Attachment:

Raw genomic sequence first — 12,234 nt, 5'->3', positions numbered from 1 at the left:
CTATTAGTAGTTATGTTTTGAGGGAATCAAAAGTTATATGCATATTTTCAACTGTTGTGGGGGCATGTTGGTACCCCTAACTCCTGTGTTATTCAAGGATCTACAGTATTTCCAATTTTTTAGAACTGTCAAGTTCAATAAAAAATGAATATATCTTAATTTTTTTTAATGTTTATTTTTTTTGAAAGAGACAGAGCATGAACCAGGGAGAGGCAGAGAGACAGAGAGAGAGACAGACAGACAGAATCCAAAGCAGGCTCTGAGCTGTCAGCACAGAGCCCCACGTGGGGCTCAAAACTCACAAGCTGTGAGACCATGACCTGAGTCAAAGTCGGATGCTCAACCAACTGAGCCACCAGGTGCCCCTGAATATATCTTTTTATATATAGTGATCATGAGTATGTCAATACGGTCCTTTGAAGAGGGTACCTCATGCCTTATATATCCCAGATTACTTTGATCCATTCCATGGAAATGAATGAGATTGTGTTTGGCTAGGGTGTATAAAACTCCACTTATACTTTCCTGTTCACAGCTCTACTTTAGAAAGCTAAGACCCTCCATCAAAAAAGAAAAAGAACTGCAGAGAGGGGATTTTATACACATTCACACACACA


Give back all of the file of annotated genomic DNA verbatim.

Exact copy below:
Raw genomic sequence first — 12,234 nt, 5'->3', positions numbered from 1 at the left:
CTATTAGTAGTTATGTTTTGAGGGAATCAAAAGTTATATGCATATTTTCAACTGTTGTGGGGGCATGTTGGTACCCCTAACTCCTGTGTTATTCAAGGATCTACAGTATTTCCAATTTTTTAGAACTGTCAAGTTCAATAAAAAATGAATATATCTTAATTTTTTTTAATGTTTATTTTTTTTGAAAGAGACAGAGCATGAACCAGGGAGAGGCAGAGAGACAGAGAGAGAGACAGACAGACAGAATCCAAAGCAGGCTCTGAGCTGTCAGCACAGAGCCCCACGTGGGGCTCAAAACTCACAAGCTGTGAGACCATGACCTGAGTCAAAGTCGGATGCTCAACCAACTGAGCCACCAGGTGCCCCTGAATATATCTTTTTATATATAGTGATCATGAGTATGTCAATACGGTCCTTTGAAGAGGGTACCTCATGCCTTATATATCCCAGATTACTTTGATCCATTCCATGGAAATGAATGAGATTGTGTTTGGCTAGGGTGTATAAAACTCCACTTATACTTTCCTGTTCACAGCTCTACTTTAGAAAGCTAAGACCCTCCATCAAAAAAGAAAAAGAACTGCAGAGAGGGGATTTTATACACATTCACACACACA